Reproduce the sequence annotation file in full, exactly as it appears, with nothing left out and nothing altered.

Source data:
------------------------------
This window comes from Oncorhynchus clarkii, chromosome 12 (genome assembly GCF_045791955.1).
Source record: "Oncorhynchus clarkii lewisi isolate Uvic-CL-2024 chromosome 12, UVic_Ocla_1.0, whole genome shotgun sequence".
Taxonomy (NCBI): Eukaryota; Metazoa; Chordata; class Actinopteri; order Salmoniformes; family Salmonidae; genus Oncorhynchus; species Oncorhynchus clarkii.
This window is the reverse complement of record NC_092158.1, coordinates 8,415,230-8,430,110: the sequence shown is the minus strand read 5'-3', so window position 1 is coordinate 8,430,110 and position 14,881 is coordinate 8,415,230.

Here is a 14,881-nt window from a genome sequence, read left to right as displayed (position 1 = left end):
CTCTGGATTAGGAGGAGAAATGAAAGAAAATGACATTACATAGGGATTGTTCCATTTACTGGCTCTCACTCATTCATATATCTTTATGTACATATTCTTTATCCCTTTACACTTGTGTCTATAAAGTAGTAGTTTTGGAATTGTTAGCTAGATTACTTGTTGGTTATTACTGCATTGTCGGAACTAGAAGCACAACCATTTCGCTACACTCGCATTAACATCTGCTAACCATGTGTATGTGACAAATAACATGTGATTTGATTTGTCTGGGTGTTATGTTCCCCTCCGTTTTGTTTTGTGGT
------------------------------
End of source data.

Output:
This window comes from Oncorhynchus clarkii, chromosome 12 (genome assembly GCF_045791955.1).
Source record: "Oncorhynchus clarkii lewisi isolate Uvic-CL-2024 chromosome 12, UVic_Ocla_1.0, whole genome shotgun sequence".
Taxonomy (NCBI): Eukaryota; Metazoa; Chordata; class Actinopteri; order Salmoniformes; family Salmonidae; genus Oncorhynchus; species Oncorhynchus clarkii.
This window is the reverse complement of record NC_092158.1, coordinates 8,415,230-8,430,110: the sequence shown is the minus strand read 5'-3', so window position 1 is coordinate 8,430,110 and position 14,881 is coordinate 8,415,230.

Here is a 14,881-nt window from a genome sequence, read left to right as displayed (position 1 = left end):
CTCTGGATTAGGAGGAGAAATGAAAGAAAATGACATTACATAGGGATTGTTCCATTTACTGGCTCTCACTCATTCATATATCTTTATGTACATATTCTTTATCCCTTTACACTTGTGTCTATAAAGTAGTAGTTTTGGAATTGTTAGCTAGATTACTTGTTGGTTATTACTGCATTGTCGGAACTAGAAGCACAACCATTTCGCTACACTCGCATTAACATCTGCTAACCATGTGTATGTGACAAATAACATGTGATTTGATTTGTCTGGGTGTTATGTTCCCCTCCGTTTTGTTTTGTGGT